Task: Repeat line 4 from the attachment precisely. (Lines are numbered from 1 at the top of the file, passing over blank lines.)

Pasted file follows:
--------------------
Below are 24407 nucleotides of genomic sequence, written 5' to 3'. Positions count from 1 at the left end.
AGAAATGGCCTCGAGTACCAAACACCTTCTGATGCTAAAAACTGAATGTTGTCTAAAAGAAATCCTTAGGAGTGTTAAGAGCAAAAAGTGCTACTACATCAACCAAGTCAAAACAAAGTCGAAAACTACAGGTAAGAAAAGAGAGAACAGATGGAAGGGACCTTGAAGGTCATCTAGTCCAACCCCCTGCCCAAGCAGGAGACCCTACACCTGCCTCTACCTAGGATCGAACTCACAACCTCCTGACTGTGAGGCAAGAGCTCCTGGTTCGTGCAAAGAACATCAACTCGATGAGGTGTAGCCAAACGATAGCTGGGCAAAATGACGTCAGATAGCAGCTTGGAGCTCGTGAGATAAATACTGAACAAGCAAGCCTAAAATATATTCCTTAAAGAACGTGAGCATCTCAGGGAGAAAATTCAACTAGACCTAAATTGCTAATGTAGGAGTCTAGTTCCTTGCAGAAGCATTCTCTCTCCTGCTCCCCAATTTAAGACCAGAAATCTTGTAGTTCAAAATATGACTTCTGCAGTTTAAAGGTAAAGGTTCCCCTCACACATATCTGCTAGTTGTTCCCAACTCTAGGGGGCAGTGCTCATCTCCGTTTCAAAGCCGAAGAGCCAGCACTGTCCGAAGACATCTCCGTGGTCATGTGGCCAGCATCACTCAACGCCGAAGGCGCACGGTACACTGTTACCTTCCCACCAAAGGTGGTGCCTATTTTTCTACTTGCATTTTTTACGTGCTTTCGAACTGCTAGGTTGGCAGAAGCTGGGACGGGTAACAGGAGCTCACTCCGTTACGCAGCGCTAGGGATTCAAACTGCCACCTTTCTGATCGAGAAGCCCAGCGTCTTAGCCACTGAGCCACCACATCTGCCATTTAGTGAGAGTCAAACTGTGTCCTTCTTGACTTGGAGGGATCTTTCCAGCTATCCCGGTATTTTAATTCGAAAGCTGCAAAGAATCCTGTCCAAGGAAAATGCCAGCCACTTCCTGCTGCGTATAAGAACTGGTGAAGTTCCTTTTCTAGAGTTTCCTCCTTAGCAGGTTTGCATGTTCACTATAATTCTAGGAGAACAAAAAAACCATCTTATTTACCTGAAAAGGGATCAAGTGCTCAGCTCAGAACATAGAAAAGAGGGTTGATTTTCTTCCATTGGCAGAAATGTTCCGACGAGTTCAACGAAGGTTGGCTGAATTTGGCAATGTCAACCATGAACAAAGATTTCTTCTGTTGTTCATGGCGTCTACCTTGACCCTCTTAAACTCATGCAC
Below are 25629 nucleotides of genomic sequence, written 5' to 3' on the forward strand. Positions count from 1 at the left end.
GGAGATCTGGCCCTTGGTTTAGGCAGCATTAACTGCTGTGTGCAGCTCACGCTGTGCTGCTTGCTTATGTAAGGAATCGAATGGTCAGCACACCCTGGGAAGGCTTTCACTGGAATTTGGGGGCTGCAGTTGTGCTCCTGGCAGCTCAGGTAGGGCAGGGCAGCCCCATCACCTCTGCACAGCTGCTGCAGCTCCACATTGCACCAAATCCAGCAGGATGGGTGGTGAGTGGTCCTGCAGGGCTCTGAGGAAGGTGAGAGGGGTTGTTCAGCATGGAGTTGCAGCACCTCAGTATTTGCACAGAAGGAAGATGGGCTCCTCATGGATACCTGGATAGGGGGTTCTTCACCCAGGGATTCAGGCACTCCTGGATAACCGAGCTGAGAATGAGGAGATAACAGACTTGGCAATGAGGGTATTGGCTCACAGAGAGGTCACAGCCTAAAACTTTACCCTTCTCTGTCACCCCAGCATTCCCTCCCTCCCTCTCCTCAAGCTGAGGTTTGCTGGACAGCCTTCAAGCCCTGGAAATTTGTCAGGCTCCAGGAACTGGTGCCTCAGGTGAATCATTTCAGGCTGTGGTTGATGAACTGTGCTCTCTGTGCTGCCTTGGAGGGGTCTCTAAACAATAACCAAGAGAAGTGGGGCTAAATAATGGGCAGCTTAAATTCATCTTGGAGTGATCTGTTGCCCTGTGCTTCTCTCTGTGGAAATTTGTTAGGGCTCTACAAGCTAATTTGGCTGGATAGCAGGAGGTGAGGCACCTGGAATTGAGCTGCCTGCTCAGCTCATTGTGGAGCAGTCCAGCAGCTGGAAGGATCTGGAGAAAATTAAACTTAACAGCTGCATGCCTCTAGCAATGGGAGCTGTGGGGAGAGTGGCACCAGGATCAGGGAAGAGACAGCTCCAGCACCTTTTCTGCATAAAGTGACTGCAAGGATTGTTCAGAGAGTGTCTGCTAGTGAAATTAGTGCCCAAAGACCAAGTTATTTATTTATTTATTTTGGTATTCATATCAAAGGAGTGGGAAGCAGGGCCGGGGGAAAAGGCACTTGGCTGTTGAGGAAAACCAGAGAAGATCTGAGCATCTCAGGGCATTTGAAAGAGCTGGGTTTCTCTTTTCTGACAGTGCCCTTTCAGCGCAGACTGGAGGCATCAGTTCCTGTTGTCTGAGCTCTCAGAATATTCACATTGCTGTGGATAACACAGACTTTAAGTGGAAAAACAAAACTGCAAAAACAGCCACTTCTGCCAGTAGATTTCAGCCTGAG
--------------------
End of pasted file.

GGAGATCTGGCCCTTGGTTTAGGCAGCATTAACTGCTGTGTGCAGCTCACGCTGTGCTGCTTGCTTATGTAAGGAATCGAATGGTCAGCACACCCTGGGAAGGCTTTCACTGGAATTTGGGGGCTGCAGTTGTGCTCCTGGCAGCTCAGGTAGGGCAGGGCAGCCCCATCACCTCTGCACAGCTGCTGCAGCTCCACATTGCACCAAATCCAGCAGGATGGGTGGTGAGTGGTCCTGCAGGGCTCTGAGGAAGGTGAGAGGGGTTGTTCAGCATGGAGTTGCAGCACCTCAGTATTTGCACAGAAGGAAGATGGGCTCCTCATGGATACCTGGATAGGGGGTTCTTCACCCAGGGATTCAGGCACTCCTGGATAACCGAGCTGAGAATGAGGAGATAACAGACTTGGCAATGAGGGTATTGGCTCACAGAGAGGTCACAGCCTAAAACTTTACCCTTCTCTGTCACCCCAGCATTCCCTCCCTCCCTCTCCTCAAGCTGAGGTTTGCTGGACAGCCTTCAAGCCCTGGAAATTTGTCAGGCTCCAGGAACTGGTGCCTCAGGTGAATCATTTCAGGCTGTGGTTGATGAACTGTGCTCTCTGTGCTGCCTTGGAGGGGTCTCTAAACAATAACCAAGAGAAGTGGGGCTAAATAATGGGCAGCTTAAATTCATCTTGGAGTGATCTGTTGCCCTGTGCTTCTCTCTGTGGAAATTTGTTAGGGCTCTACAAGCTAATTTGGCTGGATAGCAGGAGGTGAGGCACCTGGAATTGAGCTGCCTGCTCAGCTCATTGTGGAGCAGTCCAGCAGCTGGAAGGATCTGGAGAAAATTAAACTTAACAGCTGCATGCCTCTAGCAATGGGAGCTGTGGGGAGAGTGGCACCAGGATCAGGGAAGAGACAGCTCCAGCACCTTTTCTGCATAAAGTGACTGCAAGGATTGTTCAGAGAGTGTCTGCTAGTGAAATTAGTGCCCAAAGACCAAGTTATTTATTTATTTATTTTGGTATTCATATCAAAGGAGTGGGAAGCAGGGCCGGGGGAAAAGGCACTTGGCTGTTGAGGAAAACCAGAGAAGATCTGAGCATCTCAGGGCATTTGAAAGAGCTGGGTTTCTCTTTTCTGACAGTGCCCTTTCAGCGCAGACTGGAGGCATCAGTTCCTGTTGTCTGAGCTCTCAGAATATTCACATTGCTGTGGATAACACAGACTTTAAGTGGAAAAACAAAACTGCAAAAACAGCCACTTCTGCCAGTAGATTTCAGCCTGAG